Vought - Corsair II -

Jet Attack Aircraft

NF300

A-7A

VA-56

Champions -                Attack Squadron

Vought - Corsair II -

Jet Attack Aircraft

NF400

A-7A

VA-115

Arabs - Attack Squadron

Grumman - Intruder - Jet Attack Bomber - Tanker

NF500

A-6A / A-6B /     KA-6D

VAW-115

Liberty Bells -               Carrier Airborne Early Warning Squadron

Grumman - Hawkeye Electronics

601-604

E-2B

VMCJ-1 Det. 101

Golden Hawks – Marine fixed-wing squadrons

McDonnell-Douglas - Phantom II Jet Fighter - Reconnaissance

(RM) 610

RF-4B

VMCJ-1 Det. 101

Golden Hawks – Marine fixed-wing squadrons

Grumman - Intruder - Jet Attack Bomber - Special electronic installation

(RM)

620

EA-6A

HC-1 Det. 2

Pacific Fleet Angels - Helicopter Combat Support Squadron

Sikorsky - Sea King -

Anti-submarine

722-727

SH-3G

*VMAQ-2 Det.

Marine Electronics Warfare

Grumman - Intruder - Jet Attack Bomber - Special electronic installation

(CY) 620

EA-6B

*VMFP-3 Det.

Eyes of the Corps – Marines Photographic Reconnaissance Squadron

McDonnell-Douglas - Phantom II Jet Fighter - Reconnaissance

(RF)  610

RF-4B

Squadrons: VF-161, F-4N; VF-151, F-4N; VA-93, A-7A; VA-56, A-7A; VA-115, A-6A / KA-6D; VAW-115, E-2B; VMCJ-1 Det. 101, RF-4B & EA-6A; HC-1 Det. 2, SH-3G; *VQ-l Det., EA-3B; *VMFP-3 Det., RF-4B and *VMAQ-2 Det., EA-6B.

 

    “In 1975, USS Forrestal (CV-59) was selected to be host ship for the International Naval Review in New York City on the nation's Bicentennial” (Ref. 1-Forrestal).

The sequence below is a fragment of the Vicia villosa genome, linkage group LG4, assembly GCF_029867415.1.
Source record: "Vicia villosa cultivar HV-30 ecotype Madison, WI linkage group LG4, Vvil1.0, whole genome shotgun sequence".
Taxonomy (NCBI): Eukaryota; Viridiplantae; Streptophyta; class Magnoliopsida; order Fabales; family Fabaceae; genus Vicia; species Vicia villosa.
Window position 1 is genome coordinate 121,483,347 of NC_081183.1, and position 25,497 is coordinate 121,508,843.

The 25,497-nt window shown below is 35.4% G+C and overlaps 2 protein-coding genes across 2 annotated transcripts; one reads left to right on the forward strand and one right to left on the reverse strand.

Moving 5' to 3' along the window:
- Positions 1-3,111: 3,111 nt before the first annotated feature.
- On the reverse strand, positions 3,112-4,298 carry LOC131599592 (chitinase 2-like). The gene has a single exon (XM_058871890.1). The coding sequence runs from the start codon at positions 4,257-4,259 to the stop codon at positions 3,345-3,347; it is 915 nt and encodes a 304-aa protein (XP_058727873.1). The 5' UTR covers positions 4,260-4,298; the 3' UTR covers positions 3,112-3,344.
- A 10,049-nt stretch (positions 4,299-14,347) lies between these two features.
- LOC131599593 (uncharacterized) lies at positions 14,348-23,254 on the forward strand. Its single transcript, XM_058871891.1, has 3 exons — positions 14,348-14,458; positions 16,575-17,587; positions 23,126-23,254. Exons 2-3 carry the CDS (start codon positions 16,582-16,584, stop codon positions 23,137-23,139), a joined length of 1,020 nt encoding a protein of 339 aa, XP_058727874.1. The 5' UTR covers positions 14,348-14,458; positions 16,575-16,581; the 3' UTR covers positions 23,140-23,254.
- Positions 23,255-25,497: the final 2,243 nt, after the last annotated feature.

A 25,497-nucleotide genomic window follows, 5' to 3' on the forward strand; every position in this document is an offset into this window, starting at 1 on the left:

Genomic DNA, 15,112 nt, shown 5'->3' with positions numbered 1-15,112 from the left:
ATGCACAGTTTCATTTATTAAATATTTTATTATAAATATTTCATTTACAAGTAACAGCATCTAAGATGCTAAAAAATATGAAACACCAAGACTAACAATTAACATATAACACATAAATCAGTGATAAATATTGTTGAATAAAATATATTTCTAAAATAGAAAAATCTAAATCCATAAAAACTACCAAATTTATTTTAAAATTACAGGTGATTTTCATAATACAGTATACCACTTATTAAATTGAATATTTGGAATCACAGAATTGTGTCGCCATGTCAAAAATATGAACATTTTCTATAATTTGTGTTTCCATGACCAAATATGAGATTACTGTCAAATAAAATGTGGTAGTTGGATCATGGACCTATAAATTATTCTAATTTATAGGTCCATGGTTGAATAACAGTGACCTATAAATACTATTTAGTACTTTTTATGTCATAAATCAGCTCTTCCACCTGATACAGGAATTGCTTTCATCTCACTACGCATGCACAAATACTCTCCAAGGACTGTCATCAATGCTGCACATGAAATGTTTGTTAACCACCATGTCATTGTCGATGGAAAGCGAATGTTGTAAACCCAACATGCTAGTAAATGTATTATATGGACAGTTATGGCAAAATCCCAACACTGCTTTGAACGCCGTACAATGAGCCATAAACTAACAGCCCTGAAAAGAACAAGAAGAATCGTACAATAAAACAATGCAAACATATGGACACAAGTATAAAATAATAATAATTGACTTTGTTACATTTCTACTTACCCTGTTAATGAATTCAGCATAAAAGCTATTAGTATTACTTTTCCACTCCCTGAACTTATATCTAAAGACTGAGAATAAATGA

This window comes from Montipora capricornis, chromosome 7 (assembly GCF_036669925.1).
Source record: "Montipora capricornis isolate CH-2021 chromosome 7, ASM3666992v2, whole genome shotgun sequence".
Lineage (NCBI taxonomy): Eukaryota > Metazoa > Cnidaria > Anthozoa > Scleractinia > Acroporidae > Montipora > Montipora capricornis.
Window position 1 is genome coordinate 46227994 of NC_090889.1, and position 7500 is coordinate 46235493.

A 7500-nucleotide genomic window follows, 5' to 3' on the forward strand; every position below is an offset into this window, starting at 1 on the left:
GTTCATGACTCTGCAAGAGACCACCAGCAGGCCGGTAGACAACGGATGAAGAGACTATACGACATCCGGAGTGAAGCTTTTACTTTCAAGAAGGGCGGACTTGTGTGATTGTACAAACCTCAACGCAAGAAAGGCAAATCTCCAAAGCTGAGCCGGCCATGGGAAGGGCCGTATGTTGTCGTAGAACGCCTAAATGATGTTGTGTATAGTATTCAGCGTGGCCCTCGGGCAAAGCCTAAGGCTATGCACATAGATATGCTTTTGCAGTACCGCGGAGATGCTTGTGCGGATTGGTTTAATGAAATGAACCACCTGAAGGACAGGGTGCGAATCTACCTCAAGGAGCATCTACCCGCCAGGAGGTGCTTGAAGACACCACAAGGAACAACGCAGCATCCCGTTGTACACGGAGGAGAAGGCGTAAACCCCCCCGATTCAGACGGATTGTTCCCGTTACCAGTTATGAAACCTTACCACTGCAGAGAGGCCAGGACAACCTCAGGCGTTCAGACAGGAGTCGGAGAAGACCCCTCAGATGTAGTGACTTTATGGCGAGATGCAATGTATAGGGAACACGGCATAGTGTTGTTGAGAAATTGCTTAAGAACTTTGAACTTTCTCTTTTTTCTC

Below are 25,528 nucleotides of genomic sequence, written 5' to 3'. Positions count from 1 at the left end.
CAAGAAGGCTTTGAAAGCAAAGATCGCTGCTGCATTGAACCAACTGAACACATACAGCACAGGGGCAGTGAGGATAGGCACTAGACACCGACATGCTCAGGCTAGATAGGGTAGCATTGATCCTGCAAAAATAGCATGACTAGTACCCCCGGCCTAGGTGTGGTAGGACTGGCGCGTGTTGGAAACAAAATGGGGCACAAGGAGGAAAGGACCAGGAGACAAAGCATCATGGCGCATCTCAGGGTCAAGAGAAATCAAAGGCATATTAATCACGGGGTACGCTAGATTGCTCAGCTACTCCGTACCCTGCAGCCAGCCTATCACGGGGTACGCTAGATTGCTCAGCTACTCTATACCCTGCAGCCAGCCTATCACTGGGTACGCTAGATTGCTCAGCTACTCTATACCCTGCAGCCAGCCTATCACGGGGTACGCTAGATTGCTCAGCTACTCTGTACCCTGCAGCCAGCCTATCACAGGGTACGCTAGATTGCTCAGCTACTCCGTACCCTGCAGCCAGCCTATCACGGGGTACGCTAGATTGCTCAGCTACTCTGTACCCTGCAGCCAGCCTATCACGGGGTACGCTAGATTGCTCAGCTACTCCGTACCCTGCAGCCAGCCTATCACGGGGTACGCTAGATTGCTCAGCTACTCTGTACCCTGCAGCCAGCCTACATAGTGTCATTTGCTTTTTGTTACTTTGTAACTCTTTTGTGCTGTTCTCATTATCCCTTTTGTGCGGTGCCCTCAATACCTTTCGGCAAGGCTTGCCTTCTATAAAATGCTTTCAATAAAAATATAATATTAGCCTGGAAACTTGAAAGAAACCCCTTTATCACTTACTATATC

“Captain Joseph Francis Frick assumed command of USS Coral Sea (CV-43), on 18 July 1975, relieving Captain Thomas Stevenson Rogers, Jr., 27th Commanding Officer, serving from 25 January 1974 to 18 July 1975” (Ref. 35A).

 

    “The navigator's ejection seat in a KA-6D assigned to VA-115 embarked in the Western Pacific on 20 July 1975, inadvertently fires during a cat shot and the pilot follows seconds later believing that his navigator ejected because of a problem with the plane. The KA-6D crashed into the sea. The pilot is killed in the incident. He was the squadron's XO” (Ref. 84A).

 

    “In August 1975, the Coral Sea (CV-43), former CVA-43, CVB-43 & CV-42, the 43rd aircraft carrier of the United States Navy by Hull No. and in order of commission, the 45th, commissioning on 1 October 1947, with her 1st CO Captain A. P. Storrs, III, in command, entered the Naval Shipyard, Long Beach, Ca., for a more than $20-million seven-month Extended Selected Restricted Availability (ESRA)” (Ref. 2-USS Coral Sea “Welcome Aboard” brochure & 43).